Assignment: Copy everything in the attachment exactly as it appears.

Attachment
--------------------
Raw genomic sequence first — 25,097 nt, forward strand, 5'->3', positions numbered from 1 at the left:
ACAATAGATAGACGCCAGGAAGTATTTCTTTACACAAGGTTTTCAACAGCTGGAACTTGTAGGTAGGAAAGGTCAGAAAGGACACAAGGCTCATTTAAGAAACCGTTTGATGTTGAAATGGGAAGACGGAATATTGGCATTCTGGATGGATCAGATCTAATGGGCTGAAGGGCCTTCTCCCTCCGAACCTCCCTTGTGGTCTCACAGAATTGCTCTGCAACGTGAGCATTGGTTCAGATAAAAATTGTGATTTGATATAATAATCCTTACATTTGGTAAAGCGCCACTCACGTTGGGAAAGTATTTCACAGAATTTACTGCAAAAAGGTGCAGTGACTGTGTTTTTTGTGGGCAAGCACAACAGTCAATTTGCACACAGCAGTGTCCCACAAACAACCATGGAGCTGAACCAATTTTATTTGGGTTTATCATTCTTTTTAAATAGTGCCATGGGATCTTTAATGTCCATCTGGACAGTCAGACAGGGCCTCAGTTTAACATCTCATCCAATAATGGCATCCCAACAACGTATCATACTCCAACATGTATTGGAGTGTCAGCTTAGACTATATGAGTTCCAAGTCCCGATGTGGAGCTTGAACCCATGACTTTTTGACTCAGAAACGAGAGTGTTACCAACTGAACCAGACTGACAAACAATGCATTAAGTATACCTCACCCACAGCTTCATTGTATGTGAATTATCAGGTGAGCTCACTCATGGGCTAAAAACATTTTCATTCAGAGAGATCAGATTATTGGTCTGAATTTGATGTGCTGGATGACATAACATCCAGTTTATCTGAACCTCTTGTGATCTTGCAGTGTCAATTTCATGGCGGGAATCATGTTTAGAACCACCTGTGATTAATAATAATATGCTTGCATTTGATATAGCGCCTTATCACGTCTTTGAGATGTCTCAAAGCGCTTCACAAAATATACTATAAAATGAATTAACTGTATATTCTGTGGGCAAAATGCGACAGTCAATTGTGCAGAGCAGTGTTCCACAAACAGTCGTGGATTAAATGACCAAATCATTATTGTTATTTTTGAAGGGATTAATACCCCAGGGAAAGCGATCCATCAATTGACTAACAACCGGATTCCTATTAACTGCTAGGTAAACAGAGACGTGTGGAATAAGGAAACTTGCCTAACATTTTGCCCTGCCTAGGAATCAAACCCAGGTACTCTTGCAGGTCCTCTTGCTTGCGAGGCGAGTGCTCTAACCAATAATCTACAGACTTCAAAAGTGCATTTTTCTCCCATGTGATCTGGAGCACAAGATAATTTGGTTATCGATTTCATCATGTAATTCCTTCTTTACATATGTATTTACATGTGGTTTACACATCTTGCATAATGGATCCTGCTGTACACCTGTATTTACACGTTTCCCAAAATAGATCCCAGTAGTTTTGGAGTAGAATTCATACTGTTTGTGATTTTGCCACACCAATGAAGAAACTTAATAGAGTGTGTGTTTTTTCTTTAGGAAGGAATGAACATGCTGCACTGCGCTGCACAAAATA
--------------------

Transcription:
Raw genomic sequence first — 25,097 nt, forward strand, 5'->3', positions numbered from 1 at the left:
ACAATAGATAGACGCCAGGAAGTATTTCTTTACACAAGGTTTTCAACAGCTGGAACTTGTAGGTAGGAAAGGTCAGAAAGGACACAAGGCTCATTTAAGAAACCGTTTGATGTTGAAATGGGAAGACGGAATATTGGCATTCTGGATGGATCAGATCTAATGGGCTGAAGGGCCTTCTCCCTCCGAACCTCCCTTGTGGTCTCACAGAATTGCTCTGCAACGTGAGCATTGGTTCAGATAAAAATTGTGATTTGATATAATAATCCTTACATTTGGTAAAGCGCCACTCACGTTGGGAAAGTATTTCACAGAATTTACTGCAAAAAGGTGCAGTGACTGTGTTTTTTGTGGGCAAGCACAACAGTCAATTTGCACACAGCAGTGTCCCACAAACAACCATGGAGCTGAACCAATTTTATTTGGGTTTATCATTCTTTTTAAATAGTGCCATGGGATCTTTAATGTCCATCTGGACAGTCAGACAGGGCCTCAGTTTAACATCTCATCCAATAATGGCATCCCAACAACGTATCATACTCCAACATGTATTGGAGTGTCAGCTTAGACTATATGAGTTCCAAGTCCCGATGTGGAGCTTGAACCCATGACTTTTTGACTCAGAAACGAGAGTGTTACCAACTGAACCAGACTGACAAACAATGCATTAAGTATACCTCACCCACAGCTTCATTGTATGTGAATTATCAGGTGAGCTCACTCATGGGCTAAAAACATTTTCATTCAGAGAGATCAGATTATTGGTCTGAATTTGATGTGCTGGATGACATAACATCCAGTTTATCTGAACCTCTTGTGATCTTGCAGTGTCAATTTCATGGCGGGAATCATGTTTAGAACCACCTGTGATTAATAATAATATGCTTGCATTTGATATAGCGCCTTATCACGTCTTTGAGATGTCTCAAAGCGCTTCACAAAATATACTATAAAATGAATTAACTGTATATTCTGTGGGCAAAATGCGACAGTCAATTGTGCAGAGCAGTGTTCCACAAACAGTCGTGGATTAAATGACCAAATCATTATTGTTATTTTTGAAGGGATTAATACCCCAGGGAAAGCGATCCATCAATTGACTAACAACCGGATTCCTATTAACTGCTAGGTAAACAGAGACGTGTGGAATAAGGAAACTTGCCTAACATTTTGCCCTGCCTAGGAATCAAACCCAGGTACTCTTGCAGGTCCTCTTGCTTGCGAGGCGAGTGCTCTAACCAATAATCTACAGACTTCAAAAGTGCATTTTTCTCCCATGTGATCTGGAGCACAAGATAATTTGGTTATCGATTTCATCATGTAATTCCTTCTTTACATATGTATTTACATGTGGTTTACACATCTTGCATAATGGATCCTGCTGTACACCTGTATTTACACGTTTCCCAAAATAGATCCCAGTAGTTTTGGAGTAGAATTCATACTGTTTGTGATTTTGCCACACCAATGAAGAAACTTAATAGAGTGTGTGTTTTTTCTTTAGGAAGGAATGAACATGCTGCACTGCGCTGCACAAAATA